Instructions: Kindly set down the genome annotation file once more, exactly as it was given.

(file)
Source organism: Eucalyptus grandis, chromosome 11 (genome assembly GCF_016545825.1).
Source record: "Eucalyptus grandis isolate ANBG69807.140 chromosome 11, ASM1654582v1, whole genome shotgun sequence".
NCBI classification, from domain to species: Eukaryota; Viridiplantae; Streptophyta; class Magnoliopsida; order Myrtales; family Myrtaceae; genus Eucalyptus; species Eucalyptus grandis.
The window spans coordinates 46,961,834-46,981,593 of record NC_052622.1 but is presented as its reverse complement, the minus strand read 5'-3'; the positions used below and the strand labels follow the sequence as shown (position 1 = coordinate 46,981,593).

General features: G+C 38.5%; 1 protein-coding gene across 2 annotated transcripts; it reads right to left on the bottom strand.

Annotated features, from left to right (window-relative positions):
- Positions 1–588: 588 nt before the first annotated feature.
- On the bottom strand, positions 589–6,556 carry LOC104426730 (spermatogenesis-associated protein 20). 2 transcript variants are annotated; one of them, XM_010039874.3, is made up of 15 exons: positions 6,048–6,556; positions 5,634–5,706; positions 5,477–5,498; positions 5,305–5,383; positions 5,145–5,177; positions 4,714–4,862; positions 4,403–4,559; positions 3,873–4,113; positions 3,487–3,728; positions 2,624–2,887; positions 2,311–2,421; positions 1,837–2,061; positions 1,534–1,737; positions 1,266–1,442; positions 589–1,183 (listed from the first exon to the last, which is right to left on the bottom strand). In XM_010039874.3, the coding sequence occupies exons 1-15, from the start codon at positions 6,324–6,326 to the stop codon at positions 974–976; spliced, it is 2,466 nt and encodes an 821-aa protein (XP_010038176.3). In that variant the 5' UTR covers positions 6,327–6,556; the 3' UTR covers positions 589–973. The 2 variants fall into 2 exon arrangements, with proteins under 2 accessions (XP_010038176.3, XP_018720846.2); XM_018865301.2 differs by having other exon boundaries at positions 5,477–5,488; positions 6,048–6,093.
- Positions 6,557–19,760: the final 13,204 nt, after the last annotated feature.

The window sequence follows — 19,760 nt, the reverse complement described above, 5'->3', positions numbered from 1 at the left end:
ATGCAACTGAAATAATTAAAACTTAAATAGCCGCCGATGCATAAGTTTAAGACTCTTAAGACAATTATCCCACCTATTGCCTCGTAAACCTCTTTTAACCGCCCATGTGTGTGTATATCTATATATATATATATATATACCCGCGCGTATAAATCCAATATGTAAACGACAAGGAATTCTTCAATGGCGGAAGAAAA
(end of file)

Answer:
Source organism: Eucalyptus grandis, chromosome 11 (genome assembly GCF_016545825.1).
Source record: "Eucalyptus grandis isolate ANBG69807.140 chromosome 11, ASM1654582v1, whole genome shotgun sequence".
NCBI classification, from domain to species: Eukaryota; Viridiplantae; Streptophyta; class Magnoliopsida; order Myrtales; family Myrtaceae; genus Eucalyptus; species Eucalyptus grandis.
The window spans coordinates 46,961,834-46,981,593 of record NC_052622.1 but is presented as its reverse complement, the minus strand read 5'-3'; the positions used below and the strand labels follow the sequence as shown (position 1 = coordinate 46,981,593).

General features: G+C 38.5%; 1 protein-coding gene across 2 annotated transcripts; it reads right to left on the bottom strand.

Annotated features, from left to right (window-relative positions):
- Positions 1–588: 588 nt before the first annotated feature.
- On the bottom strand, positions 589–6,556 carry LOC104426730 (spermatogenesis-associated protein 20). 2 transcript variants are annotated; one of them, XM_010039874.3, is made up of 15 exons: positions 6,048–6,556; positions 5,634–5,706; positions 5,477–5,498; positions 5,305–5,383; positions 5,145–5,177; positions 4,714–4,862; positions 4,403–4,559; positions 3,873–4,113; positions 3,487–3,728; positions 2,624–2,887; positions 2,311–2,421; positions 1,837–2,061; positions 1,534–1,737; positions 1,266–1,442; positions 589–1,183 (listed from the first exon to the last, which is right to left on the bottom strand). In XM_010039874.3, the coding sequence occupies exons 1-15, from the start codon at positions 6,324–6,326 to the stop codon at positions 974–976; spliced, it is 2,466 nt and encodes an 821-aa protein (XP_010038176.3). In that variant the 5' UTR covers positions 6,327–6,556; the 3' UTR covers positions 589–973. The 2 variants fall into 2 exon arrangements, with proteins under 2 accessions (XP_010038176.3, XP_018720846.2); XM_018865301.2 differs by having other exon boundaries at positions 5,477–5,488; positions 6,048–6,093.
- Positions 6,557–19,760: the final 13,204 nt, after the last annotated feature.

The window sequence follows — 19,760 nt, the reverse complement described above, 5'->3', positions numbered from 1 at the left end:
ATGCAACTGAAATAATTAAAACTTAAATAGCCGCCGATGCATAAGTTTAAGACTCTTAAGACAATTATCCCACCTATTGCCTCGTAAACCTCTTTTAACCGCCCATGTGTGTGTATATCTATATATATATATATATATACCCGCGCGTATAAATCCAATATGTAAACGACAAGGAATTCTTCAATGGCGGAAGAAAA